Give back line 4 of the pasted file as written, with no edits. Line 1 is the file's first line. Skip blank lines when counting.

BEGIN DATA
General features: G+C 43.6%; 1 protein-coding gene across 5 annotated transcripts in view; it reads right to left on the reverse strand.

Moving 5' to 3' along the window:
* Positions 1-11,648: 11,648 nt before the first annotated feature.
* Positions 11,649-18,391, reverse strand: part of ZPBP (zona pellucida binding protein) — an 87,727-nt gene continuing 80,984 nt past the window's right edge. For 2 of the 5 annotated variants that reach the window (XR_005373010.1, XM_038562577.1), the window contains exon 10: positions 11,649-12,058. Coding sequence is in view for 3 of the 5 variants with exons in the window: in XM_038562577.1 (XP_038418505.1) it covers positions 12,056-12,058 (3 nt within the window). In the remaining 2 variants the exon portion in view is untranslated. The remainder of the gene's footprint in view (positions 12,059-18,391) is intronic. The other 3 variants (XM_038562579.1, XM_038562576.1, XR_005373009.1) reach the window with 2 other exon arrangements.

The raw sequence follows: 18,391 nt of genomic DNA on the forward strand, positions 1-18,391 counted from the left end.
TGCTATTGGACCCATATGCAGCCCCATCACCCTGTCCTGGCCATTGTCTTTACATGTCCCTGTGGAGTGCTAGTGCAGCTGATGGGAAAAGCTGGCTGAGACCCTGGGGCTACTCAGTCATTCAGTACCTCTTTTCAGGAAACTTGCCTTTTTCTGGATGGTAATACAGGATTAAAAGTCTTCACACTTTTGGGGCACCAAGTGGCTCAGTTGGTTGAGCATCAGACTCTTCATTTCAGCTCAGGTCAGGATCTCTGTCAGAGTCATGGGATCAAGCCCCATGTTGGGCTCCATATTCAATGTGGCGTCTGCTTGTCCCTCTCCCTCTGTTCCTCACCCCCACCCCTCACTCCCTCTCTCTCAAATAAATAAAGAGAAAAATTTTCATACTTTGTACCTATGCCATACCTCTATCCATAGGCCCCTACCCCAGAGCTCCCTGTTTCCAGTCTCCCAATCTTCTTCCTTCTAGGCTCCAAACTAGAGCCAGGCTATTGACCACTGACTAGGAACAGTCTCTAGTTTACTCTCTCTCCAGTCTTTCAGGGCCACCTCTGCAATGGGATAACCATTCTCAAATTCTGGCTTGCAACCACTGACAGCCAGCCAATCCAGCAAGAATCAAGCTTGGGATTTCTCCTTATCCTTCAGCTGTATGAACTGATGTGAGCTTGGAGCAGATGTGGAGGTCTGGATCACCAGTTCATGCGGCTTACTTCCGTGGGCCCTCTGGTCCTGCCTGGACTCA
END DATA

* Positions 11,649-18,391, reverse strand: part of ZPBP (zona pellucida binding protein) — an 87,727-nt gene continuing 80,984 nt past the window's right edge. For 2 of the 5 annotated variants that reach the window (XR_005373010.1, XM_038562577.1), the window contains exon 10: positions 11,649-12,058. Coding sequence is in view for 3 of the 5 variants with exons in the window: in XM_038562577.1 (XP_038418505.1) it covers positions 12,056-12,058 (3 nt within the window). In the remaining 2 variants the exon portion in view is untranslated. The remainder of the gene's footprint in view (positions 12,059-18,391) is intronic. The other 3 variants (XM_038562579.1, XM_038562576.1, XR_005373009.1) reach the window with 2 other exon arrangements.